Spice up your life!
I am one of those who do indeed like it hot. In fact, somewhere along the way I became a bit of a hot sauce addict. Well, not just hot sauce. Heat in general.
I’ve already done a little poetic waxing about Sriracha on this blog. I also have a strong affinity for pickled peppers, and those amazing Italian chilis packed in oil. But when it comes to heat, I don’t discriminate - I like it across all domains, all food types and flavours.
That said, I don’t seek the kind of heat that overwhelms, destroying your palate for meals to come. I’m not trying to prove a point by ordering the spiciest wings, for example. I’m not going to be entering into any hot sauce guzzling competitions anytime soon. (Is there such a thing? Probably.)
But I do love spice, for that extra bit of oomph it provides. The way it can add depth of flavour. A little surprise, a little edge; spice can be that something in a dish that keeps you engaged, keeps you on your toes. Just a little bit of interest, that little bite, that little - let’s face it - pain, that leaves you wanting more.
Therefore I think it’s a shame when people tell me they can’t take spice. Everyone has their own threshold, of course, but if you’re in an opt-out situation, avoiding all kinds of ethnic foods and flavours, squirming as soon as a dish crosses over from the comfortable, the familiar or bland.. well, that’s just a bummer.
Some people tell me their palate simply isn’t built for spice. Well, taste being so personal, how can I argue? But I’m willing to bet that spice, like many things, just requires a little bit of experience. You don’t run a marathon right out of the gate - you start by learning to run just a little, then walking, then running a little more.
So, if you consider yourself a bit of a spice wimp, here are some tips to start getting a little more comfortable with the hot stuff.
1. Get to know your enemy.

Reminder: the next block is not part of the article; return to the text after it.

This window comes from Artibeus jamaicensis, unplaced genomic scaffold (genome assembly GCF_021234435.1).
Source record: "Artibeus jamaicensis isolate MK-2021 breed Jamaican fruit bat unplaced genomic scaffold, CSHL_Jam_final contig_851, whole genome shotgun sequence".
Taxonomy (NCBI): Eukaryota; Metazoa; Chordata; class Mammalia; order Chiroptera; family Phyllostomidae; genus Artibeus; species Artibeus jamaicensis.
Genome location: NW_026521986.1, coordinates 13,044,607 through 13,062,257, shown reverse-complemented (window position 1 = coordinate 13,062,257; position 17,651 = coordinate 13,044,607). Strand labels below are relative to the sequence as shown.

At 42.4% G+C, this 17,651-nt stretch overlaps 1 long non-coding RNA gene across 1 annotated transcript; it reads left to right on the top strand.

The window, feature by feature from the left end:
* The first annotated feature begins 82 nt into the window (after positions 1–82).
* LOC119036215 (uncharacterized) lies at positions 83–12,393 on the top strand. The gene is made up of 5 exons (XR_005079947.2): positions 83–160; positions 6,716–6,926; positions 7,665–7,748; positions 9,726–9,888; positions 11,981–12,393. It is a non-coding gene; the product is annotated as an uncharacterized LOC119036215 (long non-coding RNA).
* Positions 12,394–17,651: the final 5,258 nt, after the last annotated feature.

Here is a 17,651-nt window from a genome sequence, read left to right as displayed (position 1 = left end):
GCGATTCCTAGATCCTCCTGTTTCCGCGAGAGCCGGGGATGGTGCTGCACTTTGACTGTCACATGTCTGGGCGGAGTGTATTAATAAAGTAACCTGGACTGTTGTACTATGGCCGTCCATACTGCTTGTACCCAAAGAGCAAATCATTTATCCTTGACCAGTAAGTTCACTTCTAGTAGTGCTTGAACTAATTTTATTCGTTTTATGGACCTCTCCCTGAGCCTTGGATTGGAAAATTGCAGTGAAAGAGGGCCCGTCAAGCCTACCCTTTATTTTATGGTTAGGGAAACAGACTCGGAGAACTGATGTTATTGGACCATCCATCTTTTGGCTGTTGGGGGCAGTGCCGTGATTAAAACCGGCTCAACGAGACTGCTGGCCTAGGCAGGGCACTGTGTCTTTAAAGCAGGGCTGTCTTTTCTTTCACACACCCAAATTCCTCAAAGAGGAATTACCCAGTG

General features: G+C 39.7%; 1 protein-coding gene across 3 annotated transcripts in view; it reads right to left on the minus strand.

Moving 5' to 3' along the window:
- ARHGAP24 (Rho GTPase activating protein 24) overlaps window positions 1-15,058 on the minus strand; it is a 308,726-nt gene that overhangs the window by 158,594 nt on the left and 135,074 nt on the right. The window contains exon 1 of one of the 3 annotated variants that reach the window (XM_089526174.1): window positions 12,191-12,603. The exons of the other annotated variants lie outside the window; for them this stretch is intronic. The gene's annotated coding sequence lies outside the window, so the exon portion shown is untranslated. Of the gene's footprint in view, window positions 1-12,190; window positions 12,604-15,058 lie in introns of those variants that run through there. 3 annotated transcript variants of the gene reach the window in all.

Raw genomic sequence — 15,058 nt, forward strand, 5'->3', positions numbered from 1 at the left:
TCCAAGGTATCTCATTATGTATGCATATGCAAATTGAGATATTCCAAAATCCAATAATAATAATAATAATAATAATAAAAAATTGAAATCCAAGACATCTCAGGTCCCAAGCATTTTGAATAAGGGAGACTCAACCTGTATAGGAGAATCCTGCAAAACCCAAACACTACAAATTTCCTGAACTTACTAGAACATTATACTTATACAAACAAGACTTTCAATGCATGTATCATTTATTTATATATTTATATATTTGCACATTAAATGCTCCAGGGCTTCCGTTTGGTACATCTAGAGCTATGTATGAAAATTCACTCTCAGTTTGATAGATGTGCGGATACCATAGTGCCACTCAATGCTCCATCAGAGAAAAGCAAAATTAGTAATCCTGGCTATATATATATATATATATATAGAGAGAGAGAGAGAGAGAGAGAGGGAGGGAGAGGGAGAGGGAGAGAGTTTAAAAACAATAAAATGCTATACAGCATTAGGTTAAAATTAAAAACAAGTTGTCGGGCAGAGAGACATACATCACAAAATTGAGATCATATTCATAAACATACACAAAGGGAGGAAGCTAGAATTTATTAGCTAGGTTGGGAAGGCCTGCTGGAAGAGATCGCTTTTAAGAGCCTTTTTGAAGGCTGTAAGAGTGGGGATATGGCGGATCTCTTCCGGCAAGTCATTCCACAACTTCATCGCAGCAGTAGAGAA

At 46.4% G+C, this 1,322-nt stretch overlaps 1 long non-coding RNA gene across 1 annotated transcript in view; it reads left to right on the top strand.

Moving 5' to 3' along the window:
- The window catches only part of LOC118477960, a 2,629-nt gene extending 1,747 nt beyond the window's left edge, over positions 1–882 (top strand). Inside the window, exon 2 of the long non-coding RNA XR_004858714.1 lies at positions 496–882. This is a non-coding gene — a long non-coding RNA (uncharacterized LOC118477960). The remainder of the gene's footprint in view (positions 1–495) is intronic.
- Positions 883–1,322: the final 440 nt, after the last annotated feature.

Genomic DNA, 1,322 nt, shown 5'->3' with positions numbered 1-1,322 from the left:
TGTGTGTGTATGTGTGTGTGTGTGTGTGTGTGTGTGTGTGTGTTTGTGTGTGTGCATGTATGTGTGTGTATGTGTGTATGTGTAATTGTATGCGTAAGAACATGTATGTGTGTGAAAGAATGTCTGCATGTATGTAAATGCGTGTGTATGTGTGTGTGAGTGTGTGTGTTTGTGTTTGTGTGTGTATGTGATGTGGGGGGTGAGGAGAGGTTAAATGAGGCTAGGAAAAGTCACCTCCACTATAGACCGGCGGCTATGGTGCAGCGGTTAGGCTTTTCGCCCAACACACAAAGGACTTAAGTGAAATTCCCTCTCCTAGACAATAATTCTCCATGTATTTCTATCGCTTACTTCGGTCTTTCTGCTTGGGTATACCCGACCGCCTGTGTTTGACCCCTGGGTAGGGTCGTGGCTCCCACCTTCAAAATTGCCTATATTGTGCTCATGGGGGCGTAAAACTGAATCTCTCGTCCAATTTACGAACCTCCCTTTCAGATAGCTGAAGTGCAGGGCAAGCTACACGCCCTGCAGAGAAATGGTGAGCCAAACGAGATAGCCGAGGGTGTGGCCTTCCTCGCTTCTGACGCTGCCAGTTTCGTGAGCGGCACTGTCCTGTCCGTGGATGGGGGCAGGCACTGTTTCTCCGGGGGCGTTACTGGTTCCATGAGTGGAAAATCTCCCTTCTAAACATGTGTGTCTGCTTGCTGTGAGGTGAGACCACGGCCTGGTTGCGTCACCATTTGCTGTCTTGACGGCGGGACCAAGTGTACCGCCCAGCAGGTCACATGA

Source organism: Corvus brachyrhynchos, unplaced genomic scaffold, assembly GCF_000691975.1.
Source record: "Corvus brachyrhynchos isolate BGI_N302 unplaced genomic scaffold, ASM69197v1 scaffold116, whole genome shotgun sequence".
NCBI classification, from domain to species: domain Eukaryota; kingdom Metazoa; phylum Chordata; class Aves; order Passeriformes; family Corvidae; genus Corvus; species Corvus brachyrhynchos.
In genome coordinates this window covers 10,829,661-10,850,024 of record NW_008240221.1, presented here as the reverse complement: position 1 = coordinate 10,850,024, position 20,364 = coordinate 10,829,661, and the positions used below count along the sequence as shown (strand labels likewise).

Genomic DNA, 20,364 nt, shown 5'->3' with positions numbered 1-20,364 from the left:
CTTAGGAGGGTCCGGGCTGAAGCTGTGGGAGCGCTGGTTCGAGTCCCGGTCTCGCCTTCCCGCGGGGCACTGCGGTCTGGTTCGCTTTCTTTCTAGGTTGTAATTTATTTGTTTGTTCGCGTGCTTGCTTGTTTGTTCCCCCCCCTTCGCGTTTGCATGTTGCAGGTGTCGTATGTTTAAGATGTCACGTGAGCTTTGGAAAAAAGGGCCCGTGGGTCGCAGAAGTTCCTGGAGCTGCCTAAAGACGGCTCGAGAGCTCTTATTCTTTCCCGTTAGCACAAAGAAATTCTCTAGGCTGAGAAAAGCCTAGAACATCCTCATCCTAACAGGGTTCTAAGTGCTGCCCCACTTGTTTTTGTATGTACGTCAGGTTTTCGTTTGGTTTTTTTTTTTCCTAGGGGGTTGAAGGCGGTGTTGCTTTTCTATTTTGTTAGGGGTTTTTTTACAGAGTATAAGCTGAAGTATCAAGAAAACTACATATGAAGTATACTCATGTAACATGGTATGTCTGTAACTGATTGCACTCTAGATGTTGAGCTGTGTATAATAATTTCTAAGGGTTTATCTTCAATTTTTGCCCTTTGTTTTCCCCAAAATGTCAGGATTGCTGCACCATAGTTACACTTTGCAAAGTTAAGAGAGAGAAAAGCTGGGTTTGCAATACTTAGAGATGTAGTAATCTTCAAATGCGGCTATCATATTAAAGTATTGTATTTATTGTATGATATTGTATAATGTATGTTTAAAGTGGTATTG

If your pantry is totally spice-free, you’re really not giving spice much of a chance at all. And what’s more, you really don’t know what you’re missing. But if you start to introduce a few ingredients to your kitchen, then you can start to experiment in your own domain. Bit by bit, you can increase your familiarity with different spices - know their smells and tastes, and start adding them in small - maybe very small, maybe even teeny weeny - doses.
I have a hunch that if you start to differentiate between spices you’ll be starting along a path of recognizing and understanding their flavours. You can start to move beyond lumping them altogether as ‘evil’ and knowing what each one brings to the table.
So take the risk - next time you’re shopping for spices, add one or two new things to the mix. You can take your time integrating them - they’ll be there when you’re ready.
*See my egg challenge at the end of this post for something fun to do with all those spices.*
2. Go slow.
You want to build up your spice tolerance bit by bit but you don’t want to wreck every meal you eat trying to get there. Instead, look for opportunities to take on just a bit of spice at different stages of the meal.
Say you’re eating pasta and completely ignoring the jar of dried chilies on the table. Okay, eat half your pasta as you normal would. Once you’re half way done, your palate’s probably getting a little bored anyway. Now’s the time to wake it up just a bit. Add a touch of chilies, a very small amount, to the rest of your dish. How does it taste? If you’ve added a small enough amount it shouldn’t overwhelm you. Might be a little uncomfortable, but let it be there. Pay attention to the feeling - look for the reaction in your mouth, in your body. This can seem disconcerting but it’s actually one of the delights of spice, because it can actually wake up more than just your palate.